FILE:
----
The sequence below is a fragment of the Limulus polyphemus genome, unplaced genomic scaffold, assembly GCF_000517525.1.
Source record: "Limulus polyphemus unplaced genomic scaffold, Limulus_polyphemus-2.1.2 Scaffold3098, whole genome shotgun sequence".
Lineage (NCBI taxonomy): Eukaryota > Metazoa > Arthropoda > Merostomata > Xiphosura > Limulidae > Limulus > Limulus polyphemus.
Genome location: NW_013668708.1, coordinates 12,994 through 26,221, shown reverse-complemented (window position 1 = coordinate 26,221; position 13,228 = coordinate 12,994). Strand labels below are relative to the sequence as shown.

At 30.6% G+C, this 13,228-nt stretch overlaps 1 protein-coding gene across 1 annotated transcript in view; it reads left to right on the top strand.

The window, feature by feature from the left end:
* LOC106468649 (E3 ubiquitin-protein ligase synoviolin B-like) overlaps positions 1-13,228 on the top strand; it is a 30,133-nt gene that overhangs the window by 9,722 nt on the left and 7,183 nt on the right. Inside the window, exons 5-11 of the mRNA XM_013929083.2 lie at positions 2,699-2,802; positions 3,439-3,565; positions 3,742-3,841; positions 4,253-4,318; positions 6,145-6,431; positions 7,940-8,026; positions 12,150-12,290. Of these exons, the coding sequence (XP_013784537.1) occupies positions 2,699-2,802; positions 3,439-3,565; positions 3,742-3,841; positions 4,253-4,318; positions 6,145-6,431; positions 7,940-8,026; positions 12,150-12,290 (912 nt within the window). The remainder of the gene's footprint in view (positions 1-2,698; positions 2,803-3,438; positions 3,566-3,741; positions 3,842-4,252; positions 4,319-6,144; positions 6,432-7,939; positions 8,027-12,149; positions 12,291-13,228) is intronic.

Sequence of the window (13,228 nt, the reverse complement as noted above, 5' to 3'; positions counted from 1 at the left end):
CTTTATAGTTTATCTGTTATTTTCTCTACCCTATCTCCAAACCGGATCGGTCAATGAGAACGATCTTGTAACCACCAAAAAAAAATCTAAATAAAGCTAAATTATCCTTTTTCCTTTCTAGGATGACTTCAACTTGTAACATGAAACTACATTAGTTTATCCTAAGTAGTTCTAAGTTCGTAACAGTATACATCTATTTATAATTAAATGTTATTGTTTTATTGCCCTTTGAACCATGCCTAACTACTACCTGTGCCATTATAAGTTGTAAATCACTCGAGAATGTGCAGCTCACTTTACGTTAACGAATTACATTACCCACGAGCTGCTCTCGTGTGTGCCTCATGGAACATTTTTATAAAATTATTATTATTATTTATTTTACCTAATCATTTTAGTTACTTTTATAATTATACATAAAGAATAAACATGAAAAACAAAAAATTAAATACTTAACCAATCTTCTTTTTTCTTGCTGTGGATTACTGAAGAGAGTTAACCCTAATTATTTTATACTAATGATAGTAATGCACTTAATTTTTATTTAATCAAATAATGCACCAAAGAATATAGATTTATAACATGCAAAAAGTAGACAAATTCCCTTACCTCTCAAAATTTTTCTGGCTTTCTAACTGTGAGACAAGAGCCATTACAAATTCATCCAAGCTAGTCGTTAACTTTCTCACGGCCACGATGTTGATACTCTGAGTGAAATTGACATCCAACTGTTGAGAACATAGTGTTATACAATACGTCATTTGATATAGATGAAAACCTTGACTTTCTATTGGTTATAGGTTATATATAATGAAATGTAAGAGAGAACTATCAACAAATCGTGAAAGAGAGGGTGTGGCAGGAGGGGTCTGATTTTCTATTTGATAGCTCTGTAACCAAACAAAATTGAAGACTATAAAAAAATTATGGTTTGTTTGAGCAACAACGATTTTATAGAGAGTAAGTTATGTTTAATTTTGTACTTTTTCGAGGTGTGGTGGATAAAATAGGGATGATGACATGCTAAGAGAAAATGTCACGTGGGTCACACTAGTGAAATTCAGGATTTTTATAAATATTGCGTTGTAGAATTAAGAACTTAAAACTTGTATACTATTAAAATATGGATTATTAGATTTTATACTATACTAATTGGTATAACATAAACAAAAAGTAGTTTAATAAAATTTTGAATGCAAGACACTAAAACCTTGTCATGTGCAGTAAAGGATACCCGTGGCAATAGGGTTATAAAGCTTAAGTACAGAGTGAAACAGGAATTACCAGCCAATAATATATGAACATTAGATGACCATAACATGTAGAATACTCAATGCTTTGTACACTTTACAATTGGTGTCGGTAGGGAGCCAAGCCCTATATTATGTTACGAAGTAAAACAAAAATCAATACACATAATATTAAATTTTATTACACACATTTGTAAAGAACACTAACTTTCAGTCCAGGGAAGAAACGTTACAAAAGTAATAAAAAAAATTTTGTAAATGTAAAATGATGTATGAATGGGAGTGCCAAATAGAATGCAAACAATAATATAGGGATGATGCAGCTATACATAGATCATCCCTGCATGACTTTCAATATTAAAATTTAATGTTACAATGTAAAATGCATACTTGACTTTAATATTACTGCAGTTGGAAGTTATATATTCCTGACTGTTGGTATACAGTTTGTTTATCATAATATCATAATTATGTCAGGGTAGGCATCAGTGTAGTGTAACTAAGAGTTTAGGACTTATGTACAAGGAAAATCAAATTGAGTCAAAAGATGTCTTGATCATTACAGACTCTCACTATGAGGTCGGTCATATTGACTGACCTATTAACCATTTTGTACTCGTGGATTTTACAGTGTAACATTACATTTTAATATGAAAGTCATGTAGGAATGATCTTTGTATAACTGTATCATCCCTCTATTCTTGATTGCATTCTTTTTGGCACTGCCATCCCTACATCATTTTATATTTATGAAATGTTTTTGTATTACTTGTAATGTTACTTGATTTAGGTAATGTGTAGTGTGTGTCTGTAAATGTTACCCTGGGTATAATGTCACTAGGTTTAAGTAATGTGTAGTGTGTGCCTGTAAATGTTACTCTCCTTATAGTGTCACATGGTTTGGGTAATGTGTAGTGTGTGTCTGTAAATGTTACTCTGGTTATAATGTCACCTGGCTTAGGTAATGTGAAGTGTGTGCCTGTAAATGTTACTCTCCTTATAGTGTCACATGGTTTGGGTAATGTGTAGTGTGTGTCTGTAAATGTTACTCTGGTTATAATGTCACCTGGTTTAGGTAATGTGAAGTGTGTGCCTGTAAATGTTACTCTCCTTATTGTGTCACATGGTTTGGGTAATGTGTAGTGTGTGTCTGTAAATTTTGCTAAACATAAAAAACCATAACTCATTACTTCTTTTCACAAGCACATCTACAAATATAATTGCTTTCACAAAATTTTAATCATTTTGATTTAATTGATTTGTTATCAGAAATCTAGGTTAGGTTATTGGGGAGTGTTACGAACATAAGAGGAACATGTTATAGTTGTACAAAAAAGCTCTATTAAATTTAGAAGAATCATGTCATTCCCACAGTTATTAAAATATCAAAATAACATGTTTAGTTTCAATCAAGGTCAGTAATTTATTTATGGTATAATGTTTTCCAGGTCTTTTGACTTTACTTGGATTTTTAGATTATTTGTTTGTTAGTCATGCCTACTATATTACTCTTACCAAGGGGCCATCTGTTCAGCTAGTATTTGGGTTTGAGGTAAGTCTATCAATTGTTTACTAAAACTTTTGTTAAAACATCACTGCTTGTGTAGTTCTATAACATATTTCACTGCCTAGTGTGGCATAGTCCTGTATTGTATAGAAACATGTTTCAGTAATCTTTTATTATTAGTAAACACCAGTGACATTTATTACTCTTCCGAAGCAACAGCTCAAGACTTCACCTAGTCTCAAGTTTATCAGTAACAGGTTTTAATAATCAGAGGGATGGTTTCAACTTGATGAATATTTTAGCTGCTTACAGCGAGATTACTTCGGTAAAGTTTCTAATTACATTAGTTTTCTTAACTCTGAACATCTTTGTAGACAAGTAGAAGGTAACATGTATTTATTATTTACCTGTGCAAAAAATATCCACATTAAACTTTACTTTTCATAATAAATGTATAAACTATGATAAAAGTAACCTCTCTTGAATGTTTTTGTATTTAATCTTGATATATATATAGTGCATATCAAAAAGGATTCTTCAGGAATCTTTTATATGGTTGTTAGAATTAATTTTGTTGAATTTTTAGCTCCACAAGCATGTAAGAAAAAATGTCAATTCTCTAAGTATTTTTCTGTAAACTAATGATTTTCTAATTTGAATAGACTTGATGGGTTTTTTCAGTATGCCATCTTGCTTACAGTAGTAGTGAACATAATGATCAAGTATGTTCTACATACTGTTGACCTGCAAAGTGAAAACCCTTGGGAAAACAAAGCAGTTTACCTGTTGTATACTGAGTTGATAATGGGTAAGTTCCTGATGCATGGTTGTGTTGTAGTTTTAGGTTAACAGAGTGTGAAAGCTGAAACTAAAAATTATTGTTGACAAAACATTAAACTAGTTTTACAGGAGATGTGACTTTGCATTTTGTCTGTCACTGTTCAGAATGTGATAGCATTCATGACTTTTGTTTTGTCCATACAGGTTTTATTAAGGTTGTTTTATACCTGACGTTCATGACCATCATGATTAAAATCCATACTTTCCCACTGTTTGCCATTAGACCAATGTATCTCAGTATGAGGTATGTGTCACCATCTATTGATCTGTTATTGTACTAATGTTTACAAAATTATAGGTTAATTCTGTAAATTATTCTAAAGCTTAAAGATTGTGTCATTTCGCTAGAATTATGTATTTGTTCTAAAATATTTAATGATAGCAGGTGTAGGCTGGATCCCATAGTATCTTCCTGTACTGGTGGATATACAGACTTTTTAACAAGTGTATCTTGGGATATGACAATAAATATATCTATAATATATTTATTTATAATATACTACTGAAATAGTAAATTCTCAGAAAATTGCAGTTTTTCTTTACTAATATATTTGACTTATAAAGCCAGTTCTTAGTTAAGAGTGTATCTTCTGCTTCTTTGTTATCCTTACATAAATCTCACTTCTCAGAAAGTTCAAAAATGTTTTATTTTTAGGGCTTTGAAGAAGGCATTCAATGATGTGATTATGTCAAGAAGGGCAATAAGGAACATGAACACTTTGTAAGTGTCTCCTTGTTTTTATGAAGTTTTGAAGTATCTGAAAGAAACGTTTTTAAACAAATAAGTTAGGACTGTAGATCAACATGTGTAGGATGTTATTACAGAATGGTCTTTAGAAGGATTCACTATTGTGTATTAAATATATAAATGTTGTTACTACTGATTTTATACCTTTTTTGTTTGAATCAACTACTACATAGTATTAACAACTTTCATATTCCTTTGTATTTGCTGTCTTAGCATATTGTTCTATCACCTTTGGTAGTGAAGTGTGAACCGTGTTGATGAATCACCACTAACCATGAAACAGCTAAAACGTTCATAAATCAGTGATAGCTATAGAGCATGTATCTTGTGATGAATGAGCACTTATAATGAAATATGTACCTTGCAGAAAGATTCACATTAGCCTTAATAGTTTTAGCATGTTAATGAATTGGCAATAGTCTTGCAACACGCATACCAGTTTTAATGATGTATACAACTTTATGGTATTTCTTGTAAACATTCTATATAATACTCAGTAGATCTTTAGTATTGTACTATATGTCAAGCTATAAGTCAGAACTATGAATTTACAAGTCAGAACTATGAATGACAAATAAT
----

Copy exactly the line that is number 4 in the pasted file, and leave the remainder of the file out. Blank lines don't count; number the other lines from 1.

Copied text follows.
Genome location: NW_013668708.1, coordinates 12,994 through 26,221, shown reverse-complemented (window position 1 = coordinate 26,221; position 13,228 = coordinate 12,994). Strand labels below are relative to the sequence as shown.